Knaus Berry Farm
Photo by Laine Doss
Are you sick of key lime pies that taste treacly, like green-color candy? Yet you live in South Florida and, damn it, when visitors come to call, they expect the local confection. Fret not, there is hope. Oddly enough it comes from sternly dressed German Baptists. More than a half century old, the Knaus Berry Farm in Homestead is rightly celebrated for its pecan rolls and fresh strawberries. On weekends between the middle of November and the last Saturday of April, customers brave long lines to buy fresh pastries and milkshakes from these traditionalists, whose long beards and conservative clothes often cause people to mistake them for Amish. The key to their key lime pie, they say, is the topping. These Baptists use cream cheese in place of whipped cream. They also exercise a puritanical control over the sugar in the lime filling. The result is a sublime and sophisticated interplay of tartness and sweetness, truly a proper dessert with coffee after dinner. At $6.50 for a small pie that serves about five, this treat is moderately priced. Those who arrive at the farm late in the day are unlikely to find any left.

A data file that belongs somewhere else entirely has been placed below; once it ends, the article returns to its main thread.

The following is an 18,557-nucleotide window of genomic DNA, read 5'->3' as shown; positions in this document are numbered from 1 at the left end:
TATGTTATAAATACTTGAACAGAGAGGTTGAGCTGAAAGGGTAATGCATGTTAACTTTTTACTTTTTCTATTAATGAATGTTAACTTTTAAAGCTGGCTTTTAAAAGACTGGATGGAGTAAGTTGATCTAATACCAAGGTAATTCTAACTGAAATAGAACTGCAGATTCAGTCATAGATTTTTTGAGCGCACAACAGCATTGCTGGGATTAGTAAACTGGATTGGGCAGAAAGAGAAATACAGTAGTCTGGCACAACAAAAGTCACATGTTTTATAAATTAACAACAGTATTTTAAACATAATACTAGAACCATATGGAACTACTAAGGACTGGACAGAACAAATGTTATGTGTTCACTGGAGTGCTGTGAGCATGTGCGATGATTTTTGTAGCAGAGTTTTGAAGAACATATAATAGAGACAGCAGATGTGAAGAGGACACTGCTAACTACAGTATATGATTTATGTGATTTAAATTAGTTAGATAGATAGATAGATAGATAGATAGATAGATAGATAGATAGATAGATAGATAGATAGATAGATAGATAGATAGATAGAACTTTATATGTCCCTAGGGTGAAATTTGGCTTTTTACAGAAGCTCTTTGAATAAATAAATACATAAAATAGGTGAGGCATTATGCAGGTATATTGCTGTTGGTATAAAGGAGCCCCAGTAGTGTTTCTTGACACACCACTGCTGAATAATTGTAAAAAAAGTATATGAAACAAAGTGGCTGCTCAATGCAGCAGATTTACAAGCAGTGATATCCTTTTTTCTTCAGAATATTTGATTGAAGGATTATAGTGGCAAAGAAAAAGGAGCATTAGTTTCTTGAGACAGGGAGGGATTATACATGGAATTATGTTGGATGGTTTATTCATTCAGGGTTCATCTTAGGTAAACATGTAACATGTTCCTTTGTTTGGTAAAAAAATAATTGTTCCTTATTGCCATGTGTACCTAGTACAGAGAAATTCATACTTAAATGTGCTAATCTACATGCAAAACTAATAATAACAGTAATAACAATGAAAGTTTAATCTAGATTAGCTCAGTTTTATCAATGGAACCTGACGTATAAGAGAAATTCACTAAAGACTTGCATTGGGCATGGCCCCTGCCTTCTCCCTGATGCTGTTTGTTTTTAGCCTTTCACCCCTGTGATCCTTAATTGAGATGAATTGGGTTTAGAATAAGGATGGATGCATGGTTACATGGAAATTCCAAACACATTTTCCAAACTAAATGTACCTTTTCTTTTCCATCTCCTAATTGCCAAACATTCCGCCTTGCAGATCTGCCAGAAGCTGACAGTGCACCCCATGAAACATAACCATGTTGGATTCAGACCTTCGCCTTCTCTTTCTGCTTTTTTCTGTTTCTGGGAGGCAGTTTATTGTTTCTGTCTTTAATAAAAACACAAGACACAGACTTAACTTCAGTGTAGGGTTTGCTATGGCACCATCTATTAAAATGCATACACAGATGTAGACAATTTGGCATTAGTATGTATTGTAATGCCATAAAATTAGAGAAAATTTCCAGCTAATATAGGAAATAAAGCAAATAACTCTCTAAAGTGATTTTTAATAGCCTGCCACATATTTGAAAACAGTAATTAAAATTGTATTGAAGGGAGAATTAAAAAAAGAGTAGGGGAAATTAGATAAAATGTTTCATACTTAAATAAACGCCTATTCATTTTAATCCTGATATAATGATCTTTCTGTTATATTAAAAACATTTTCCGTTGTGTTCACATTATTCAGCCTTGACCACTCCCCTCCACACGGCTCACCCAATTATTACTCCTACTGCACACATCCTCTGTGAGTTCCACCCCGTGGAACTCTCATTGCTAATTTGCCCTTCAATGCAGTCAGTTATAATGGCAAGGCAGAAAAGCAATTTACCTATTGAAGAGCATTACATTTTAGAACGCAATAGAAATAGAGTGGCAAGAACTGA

The road to peace in the Middle East is a little rocky these days, so travel could be rough. Good thing there's Pita Hut to give us our fill of Levantine fare until the dove returns. The Israeli-owned restaurant makes no distinctions between nationalities, unless it is to identify which specialty comes from where. Like the Greek eggplant salad, fried eggplant tossed with red pepper and garlic. Or the Turkish salad, a combination of tomatoes, onions, celery, parsley, and hot peppers. Then there's the ful medamas (fava beans), which are Lebanese in origin, the couscous with chicken and vegetables (a Moroccan favorite), and, of course, the Israeli pickles (including marinated turnips). In fact the only fighting you're likely to see here is over who gets the last crumb of baklava or Bavarian cream for dessert.